Does local exposure to refugees affect right-wing support and anti-immigrant sentiments? This paper studies the allocation of refugees to the rural hinterlands of Eastern Germany during the refugee crisis of 2015. Similar to non-urban regions elsewhere, the area has seen a major shift towards the political right, despite minimal previous exposure to foreigners. We draw on electoral records and original data collected among 1,320 German citizens from 236 municipalities, half of which received refugees. Two conditions allow for causal identification: a policy allocating refugees following strict administrative rules, and a matching procedure rendering treated and control municipalities statistically indistinguishable. Our survey and behavioral measures confirm the presence of widespread anti-immigrant sentiments, but these are entirely unaffected by the presence of refugees in respondents' hometowns. If anything, local exposure to refugees served as a `reality check', pulling both right- and left-leaning individuals more towards the center.
Voter mobilization in the echo chamber: Broadband internet and the rise of populism in Europe. Under review (with D. Morisi). Working paper.
Can the diffusion of broadband internet explain the recent success of populist parties in Europe? Populists cultivate an anti-elitist communication style, which, they claim, directly connects them with ordinary people. The internet therefore appears to be the perfect tool for populist leaders. In this study, we show that this notion holds up to rigorous empirical testing. Building on survey data from Italy and Germany, we find a positive correlation at the individual level between use of the internet as the main source of political information and voting for populist parties, but not for other, mainstream parties. We then demonstrate that this relationship is causal with an instrumental variable strategy, instrumenting internet use with broadband coverage at the municipality level. Our findings suggest that part of the rise of populism can be attributed to the effect of online tools and communication strategies made possible by the proliferation of broadband access.
Does poverty reduce political participation? Causal evidence from the sequencing of bank working days.
Does poverty reduce political participation? The negative link between low socio-economic status and all forms of political participation is a classic finding dating back to the early days of empirical political science. However, producing causal evidence demonstrating that poverty per se – rather than the low education levels or general lack of resources that usually accompany poverty – causes the observed drop in participation has proven exceedingly difficult. This paper revisits the debate, drawing on new research that highlights the deleterious psychological effects of poverty and using a novel instrument that allows for causal inference. I exploit the fact that the effective length of months varies in an unpredictable fashion depending on the distribution of bank working days throughout the year. This means that individuals in certain months will have to make do with the same salary for up to three days longer. Among the relatively poor, these additional days cause a marked increase in financial difficulties, especially towards the end of the month. I analyze the causal effect of this type of short-term poverty. Using data from over 3 mio individuals and 260 elections in Germany, I document reductions in both turnout intentions and turnout. Effect sizes are substantial, ranging between 1 and 4 percentage points. The findings have important implications for the scheduling of election days and the political representation of the poor.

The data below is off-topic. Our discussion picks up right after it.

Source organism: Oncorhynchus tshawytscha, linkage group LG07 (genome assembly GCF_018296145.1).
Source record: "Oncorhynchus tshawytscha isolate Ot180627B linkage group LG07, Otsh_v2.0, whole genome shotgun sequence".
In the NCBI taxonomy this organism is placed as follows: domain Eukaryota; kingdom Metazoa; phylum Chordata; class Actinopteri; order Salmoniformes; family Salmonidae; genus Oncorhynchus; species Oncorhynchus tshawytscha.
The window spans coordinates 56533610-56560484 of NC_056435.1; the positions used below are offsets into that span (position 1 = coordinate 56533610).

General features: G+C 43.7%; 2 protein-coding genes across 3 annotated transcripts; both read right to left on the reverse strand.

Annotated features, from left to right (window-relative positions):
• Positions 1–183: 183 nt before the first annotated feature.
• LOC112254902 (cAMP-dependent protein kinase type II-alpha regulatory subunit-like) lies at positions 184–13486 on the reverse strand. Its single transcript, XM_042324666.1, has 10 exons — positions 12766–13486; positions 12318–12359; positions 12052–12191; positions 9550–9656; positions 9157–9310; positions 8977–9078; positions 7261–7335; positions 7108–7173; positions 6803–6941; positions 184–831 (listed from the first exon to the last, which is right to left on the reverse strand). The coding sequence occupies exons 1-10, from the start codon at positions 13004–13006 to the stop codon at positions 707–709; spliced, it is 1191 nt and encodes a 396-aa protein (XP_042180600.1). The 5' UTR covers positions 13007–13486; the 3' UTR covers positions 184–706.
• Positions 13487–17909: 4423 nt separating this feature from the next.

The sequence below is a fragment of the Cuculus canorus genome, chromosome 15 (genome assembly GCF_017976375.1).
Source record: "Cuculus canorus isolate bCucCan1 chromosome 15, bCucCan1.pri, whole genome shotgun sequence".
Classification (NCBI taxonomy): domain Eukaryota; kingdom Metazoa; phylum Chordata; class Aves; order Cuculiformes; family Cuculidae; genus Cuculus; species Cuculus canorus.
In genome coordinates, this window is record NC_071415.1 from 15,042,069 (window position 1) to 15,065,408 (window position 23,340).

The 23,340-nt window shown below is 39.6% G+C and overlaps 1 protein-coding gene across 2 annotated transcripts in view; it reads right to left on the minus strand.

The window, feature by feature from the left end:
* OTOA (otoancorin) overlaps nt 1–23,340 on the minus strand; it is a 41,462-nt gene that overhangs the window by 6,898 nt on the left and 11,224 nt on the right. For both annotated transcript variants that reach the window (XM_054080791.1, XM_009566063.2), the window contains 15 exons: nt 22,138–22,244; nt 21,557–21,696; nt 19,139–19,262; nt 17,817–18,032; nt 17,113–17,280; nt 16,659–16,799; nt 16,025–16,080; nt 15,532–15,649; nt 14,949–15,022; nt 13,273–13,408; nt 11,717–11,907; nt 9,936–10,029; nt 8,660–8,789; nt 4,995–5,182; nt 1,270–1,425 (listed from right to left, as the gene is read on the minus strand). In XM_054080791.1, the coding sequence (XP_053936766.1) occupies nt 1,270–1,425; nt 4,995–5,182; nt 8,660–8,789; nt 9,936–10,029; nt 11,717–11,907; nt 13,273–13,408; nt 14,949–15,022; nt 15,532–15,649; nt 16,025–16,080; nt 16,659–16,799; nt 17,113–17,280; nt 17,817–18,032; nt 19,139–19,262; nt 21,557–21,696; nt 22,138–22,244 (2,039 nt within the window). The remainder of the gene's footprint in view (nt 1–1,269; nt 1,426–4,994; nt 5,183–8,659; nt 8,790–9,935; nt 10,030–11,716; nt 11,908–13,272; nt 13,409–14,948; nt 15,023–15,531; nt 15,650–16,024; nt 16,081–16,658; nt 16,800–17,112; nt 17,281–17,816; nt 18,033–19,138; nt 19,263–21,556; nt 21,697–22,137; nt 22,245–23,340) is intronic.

Rebel recruitment and migration in Senegal’s Casamance region . Data collection in progress (with D. Auer and R. Koopmans).
We investigate whether the threat of voluntary and forced recruitment by rebel groups spurs international migration. We study the case of the Casamance in southern Senegal, which, since the 1980s, has been affected by low-level warfare between the rebels of the MFDC (Mouvement des forces démocratiques de Casamance) and government troops. The case is interesting because violence was highly localized in certain areas but not others, so that we are able to compare affected regions with comparable regions nearby. The hypothesis is that in areas where rebels are active, families will push for the migration of their youths to avoid having them recruited – voluntarily or forcefully – by the rebels. Several specific hypotheses follow: First, we would expect higher overall numbers of migrants from areas affected by violence, although the wealth reducing effect of conflict may have a dampening effect on this trend. Second, qualitative research indicates that migrants favor youths aged 19-22 as recruits. We should therefore see particularly young migrants from the areas with families trying to move their youths out of the rebels reach before they enter this age bracket. Third, rebels recruit both young men and women. While the explicit sending away of women is not common in the region studied – if women go, they have to do so in secret – in areas affected by rebel recruitment we would expect that women, too, are explicitly send abroad.
Diaspora, historical memory and political activism in Armenia. Data collection in progress (with R. Hakimov).